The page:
State officials lauded for EV charging legislation

May 3—ATLANTA — Charge Ahead Partnership lauded Georgia lawmakers for passing Senate Bill 146, which lays the groundwork for a free and competitive electric vehicle charging marketplace. Georgia is the first state to pass legislation to open the door to private investment in this growing field, marking a major victory for businesses seeking to offer EV charging to their customers.

"We applaud Georgia lawmakers for recognizing the critical reforms needed to allow private businesses to offer EV charging without facing unfair competition from state-sanctioned monopolies," Jay Smith, executive director of Charge Ahead Partnership, a coalition of businesses, organizations and individuals working to expand access to the EV charging marketplace, said. "We applaud Sens. Steve Gooch and Randy Robertson, along with Reps. Alan Powell and Rick Jasperse, for advancing these policies that are necessary for Georgia to have a thriving and competitive market for EV charging."

Gov. Brian Kemp signed SB 146 on Tuesday. The legislation limits public utilities from using ratepayer funds to subsidize EV charging stations. Public utilities all over the country have been raising rates on electric customers to subsidize the cost of utility-owned EV charging stations. This practice creates higher power bills for consumers and discourages private business investment, drawing criticism from consumer advocacy organizations and pro-business groups.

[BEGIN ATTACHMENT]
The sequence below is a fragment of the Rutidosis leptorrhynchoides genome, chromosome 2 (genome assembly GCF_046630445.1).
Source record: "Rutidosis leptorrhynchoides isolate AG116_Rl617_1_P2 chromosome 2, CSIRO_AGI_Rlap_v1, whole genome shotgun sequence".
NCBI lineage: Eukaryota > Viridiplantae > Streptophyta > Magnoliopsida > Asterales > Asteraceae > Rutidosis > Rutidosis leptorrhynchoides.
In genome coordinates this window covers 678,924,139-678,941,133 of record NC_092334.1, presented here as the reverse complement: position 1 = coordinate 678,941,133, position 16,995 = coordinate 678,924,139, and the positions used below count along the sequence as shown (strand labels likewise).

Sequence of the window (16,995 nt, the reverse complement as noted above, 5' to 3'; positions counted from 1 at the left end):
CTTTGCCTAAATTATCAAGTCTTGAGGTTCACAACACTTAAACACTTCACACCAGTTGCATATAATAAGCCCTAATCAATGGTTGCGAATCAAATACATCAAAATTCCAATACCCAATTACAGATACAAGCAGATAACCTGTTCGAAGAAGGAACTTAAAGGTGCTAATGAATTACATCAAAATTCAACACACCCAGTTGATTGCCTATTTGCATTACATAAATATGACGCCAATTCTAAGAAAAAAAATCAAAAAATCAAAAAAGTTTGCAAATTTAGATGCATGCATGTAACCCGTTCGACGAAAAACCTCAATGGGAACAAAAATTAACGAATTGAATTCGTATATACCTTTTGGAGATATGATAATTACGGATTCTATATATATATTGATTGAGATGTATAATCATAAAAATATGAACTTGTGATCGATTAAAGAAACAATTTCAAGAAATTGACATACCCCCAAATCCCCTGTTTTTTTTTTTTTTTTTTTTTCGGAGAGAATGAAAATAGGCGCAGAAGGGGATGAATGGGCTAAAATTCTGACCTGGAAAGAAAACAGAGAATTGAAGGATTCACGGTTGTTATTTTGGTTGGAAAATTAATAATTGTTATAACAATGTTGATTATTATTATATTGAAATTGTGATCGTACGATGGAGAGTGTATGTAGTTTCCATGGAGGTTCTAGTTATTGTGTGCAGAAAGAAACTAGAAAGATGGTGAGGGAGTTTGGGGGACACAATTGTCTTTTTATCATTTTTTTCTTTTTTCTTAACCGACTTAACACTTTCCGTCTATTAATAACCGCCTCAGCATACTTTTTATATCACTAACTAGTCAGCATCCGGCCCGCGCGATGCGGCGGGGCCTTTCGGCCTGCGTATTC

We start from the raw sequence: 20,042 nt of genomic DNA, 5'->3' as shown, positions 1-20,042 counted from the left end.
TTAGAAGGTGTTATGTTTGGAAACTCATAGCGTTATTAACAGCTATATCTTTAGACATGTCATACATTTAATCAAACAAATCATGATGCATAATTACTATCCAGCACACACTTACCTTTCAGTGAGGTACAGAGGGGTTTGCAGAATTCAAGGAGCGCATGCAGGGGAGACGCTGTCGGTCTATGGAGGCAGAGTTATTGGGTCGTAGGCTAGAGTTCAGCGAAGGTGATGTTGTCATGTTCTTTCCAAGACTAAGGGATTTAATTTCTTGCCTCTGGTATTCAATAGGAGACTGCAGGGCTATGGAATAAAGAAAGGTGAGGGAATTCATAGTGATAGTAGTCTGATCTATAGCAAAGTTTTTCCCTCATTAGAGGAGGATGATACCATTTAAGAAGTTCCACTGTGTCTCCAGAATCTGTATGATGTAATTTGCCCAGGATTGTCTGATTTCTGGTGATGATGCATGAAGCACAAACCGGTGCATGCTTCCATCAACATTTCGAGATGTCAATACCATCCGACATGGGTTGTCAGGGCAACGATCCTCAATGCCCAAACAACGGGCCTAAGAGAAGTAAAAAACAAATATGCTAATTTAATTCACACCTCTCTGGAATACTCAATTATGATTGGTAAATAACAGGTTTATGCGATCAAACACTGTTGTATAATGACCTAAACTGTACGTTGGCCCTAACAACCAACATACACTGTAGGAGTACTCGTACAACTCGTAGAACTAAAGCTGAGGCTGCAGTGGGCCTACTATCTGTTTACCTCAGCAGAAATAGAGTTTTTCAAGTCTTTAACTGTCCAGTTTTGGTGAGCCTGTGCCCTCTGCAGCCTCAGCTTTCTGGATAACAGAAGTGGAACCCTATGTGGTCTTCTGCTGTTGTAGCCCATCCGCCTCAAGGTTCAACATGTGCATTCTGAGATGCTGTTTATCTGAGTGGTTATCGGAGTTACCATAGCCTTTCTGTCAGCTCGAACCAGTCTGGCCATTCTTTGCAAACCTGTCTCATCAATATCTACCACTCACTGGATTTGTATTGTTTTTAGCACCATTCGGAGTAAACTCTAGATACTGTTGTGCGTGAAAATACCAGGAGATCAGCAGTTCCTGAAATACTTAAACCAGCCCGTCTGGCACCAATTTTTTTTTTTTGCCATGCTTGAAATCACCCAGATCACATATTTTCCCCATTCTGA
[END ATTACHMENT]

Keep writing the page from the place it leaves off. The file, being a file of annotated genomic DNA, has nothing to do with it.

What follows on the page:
Utility ownership of EV charging stations in Georgia is now restricted to a single program, designed for Georgia Power to provide chargers in rural and remote locations, and private retailers are offered the right of first refusal once Georgia Power has identified a potential location. This will ensure ratepayer funds only subsidize EV charging operations in areas where private industry cannot operate.

The bill also establishes that entities selling electricity for EV charging are no longer treated as utilities by the state, ensuring that all EV charging providers can operate under the same rates, terms and conditions.

"Georgia has been a leader in EV manufacturing, and this legislation makes us a leader in smart, commonsense EV charging policy," Gooch said. "As EVs become more popular in the coming decade, Georgia will be the state others look to for an example of how to spark growth in the EV charging marketplace."

"Recharging an EV should be as easy as filling your car with gas or diesel," Powell said. "This legislation will enable the gas stations, truck stops and convenience stores that already line our interstates to offer EV charging. These retailers already occupy the ideal locations for EV charging, so we need to make sure our policy allows them to take that step."

"Today Georgia sent a signal to the entire country, as states grapple with the best way to develop a reliable and expansive network of EV charging stations," Jasperse said. "Nothing is a greater incentive than free-market competition, and we believe the most forward-thinking innovators in EV charging services will soon be calling Georgia home."

The legislation incorporates recommendations from Georgia's Joint Legislative Study Committee on the Electrification of Transportation, which met throughout 2022 to discuss policy solutions to grow the EV charging marketplace. The committee heard from several entities, including utilities, existing fuel retailers, grocers and convenience stores.